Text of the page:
Once again we have a flare up of violence in Israel and Gaza. And once again we will have the predictable reactions, with each side accusing the other of starting it first, a pointless argument that can never be settled in a conflict that goes back decades.
Glenn Greenwald links to several articles that give timelines of the current escalation. He says it does not help that the US and other western media will slip into its reflexively pro-Israel mode and that the Obama administration’s own drone policy will prevent it from putting pressure on Israel to stop its policy of targeting killings.
As long as the brutal treatment of Palestinians by Israel continues, there will be no end to this cycle of violence. Stephen R. Walt provides a good analysis of the current depressing state of affairs, going beyond the current escalation to see what is at play long-term.
On the whole, this latest series of clashes reveals the utter lack of imagination and strategic foresight on both sides. It is a pointless exchange of violence that will not alter the basic strategic situation one iota. The fighting may enhance Netanyahu’s chances for reelection, but he was likely to win anyway. It may further enhance Hamas’ stature and underscore the impotence of the Palestinian Authority, but the latter’s growing irrelevance was already understood, if not openly acknowledged. But it brings neither side closer to achieving its core objectives.
Israel’s bind is straightforward, as John Mearsheimer lays out clearly here. The Netanyahu government is dead-set against allowing the Palestinians to have a viable state of their own and wants them to accept permanent Bantustan status instead. Netanyahu is eager to negotiate for as long as it takes, provided that no deal is ever reached and that the construction crews can keep gobbling up more land on the West Bank and ensuring permanent Israeli control. Those pesky Palestinians have refused to play that game, and also refused to give up their demands for their own state.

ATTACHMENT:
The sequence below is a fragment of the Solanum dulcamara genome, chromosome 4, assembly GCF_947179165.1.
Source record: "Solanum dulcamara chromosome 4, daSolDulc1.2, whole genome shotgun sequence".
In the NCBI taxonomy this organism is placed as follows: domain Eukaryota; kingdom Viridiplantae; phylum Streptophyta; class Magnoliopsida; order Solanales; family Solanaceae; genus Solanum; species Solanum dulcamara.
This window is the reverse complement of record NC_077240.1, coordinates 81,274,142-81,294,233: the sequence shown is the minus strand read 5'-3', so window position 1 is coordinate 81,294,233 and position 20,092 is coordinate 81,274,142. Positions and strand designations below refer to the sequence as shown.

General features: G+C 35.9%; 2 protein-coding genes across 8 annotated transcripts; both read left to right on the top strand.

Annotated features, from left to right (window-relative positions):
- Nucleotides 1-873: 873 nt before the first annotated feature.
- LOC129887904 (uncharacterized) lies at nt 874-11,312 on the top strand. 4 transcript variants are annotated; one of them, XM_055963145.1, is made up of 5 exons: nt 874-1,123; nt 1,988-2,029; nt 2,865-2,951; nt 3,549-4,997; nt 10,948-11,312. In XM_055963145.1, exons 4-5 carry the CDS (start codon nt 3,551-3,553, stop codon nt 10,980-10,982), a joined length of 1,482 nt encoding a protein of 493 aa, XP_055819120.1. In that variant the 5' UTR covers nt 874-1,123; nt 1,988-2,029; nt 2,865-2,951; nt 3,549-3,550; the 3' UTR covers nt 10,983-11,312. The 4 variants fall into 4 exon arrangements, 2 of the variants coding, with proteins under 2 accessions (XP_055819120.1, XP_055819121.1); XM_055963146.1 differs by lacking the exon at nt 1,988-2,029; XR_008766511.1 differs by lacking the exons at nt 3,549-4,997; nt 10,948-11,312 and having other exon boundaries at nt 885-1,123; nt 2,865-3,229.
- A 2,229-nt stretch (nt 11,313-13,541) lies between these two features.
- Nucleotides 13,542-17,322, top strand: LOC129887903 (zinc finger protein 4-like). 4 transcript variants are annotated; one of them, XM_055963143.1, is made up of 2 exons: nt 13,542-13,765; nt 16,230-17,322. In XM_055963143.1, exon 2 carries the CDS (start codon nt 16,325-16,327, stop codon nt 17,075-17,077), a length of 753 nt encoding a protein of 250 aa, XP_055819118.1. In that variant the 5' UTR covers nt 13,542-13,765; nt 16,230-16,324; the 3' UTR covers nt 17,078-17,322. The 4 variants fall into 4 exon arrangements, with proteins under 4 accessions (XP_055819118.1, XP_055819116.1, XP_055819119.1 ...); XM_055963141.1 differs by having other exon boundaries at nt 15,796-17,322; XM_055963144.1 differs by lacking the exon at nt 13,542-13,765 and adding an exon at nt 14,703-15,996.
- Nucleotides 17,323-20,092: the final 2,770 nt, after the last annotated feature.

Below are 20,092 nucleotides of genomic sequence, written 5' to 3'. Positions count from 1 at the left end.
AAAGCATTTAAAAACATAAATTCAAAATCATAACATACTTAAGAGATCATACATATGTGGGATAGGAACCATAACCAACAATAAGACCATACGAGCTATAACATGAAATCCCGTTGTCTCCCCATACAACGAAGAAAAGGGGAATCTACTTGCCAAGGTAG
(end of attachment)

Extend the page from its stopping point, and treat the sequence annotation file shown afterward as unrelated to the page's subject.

The Mearsheimer article, after pointing out the futility of the current Israeli policy of aerial bombardment of Gaza, argues that the problem stems from Israel’s long-term goals.
So what is going on here? At the most basic level, Israel’s actions in Gaza are inextricably bound up with its efforts to create a Greater Israel that stretches from the Jordan River to the Mediterranean Sea. Despite the endless palaver about a two-state solution, the Palestinians are not going to get their own state, not least because the Netanyahu government is firmly opposed to it. The prime minister and his political allies are deeply committed to making the Occupied Territories a permanent part of Israel. To pull this off, the Palestinians in the West Bank and Gaza will be forced to live in impoverished enclaves similar to the Bantustans in white-ruled South Africa. Israeli Jews understand this quite well: a recent survey found that 58 per cent of them believe Israel already practises apartheid against the Palestinians.
As long as the US government continues to promote the myth that the Israeli government is interested in a two-state solution with a viable Palestinian state, the Middle East will continue to fester.
As Mearsheimer says:
Over the long term, however, the bombing campaigns may come to an end, because it is not clear that Israel will be able to maintain itself as an apartheid state. As well as resistance from the Palestinians, Israel has to face the problem that world opinion is unlikely to back an apartheid state. Ehud Olmert said in November 2007, when he was prime minister, that if ‘the two-state solution collapses’ Israel will ‘face a South-African-style struggle’, and ‘as soon as that happens, the state of Israel is finished.’ One would think Israel’s leaders would appreciate where they are headed and allow the Palestinians to have a viable state of their own. But there is no sign that is happening; instead, Israel foolishly continues to rely on military campaigns like Pillar of Defence to break the Palestinians.
The idea that war is a good way to achieve political ends is depressingly widespread. John Quiggin says that “war is almost always a mistake as well as a crime” and yet “it seems impossible to get away from the assumption that war, or the threat of war, is a reliable method of achieving desired outcomes.” He concludes:
But if we started any analysis of international relations with the assumption that war will end badly for all concerned, and that the threat of war will probably lead to war sooner or later, we would be right most of the time.
But governments will choose war because it is so tempting for the nation that has superior power. Before war starts, it always seems like the easiest and quickest solution to their immediate problem.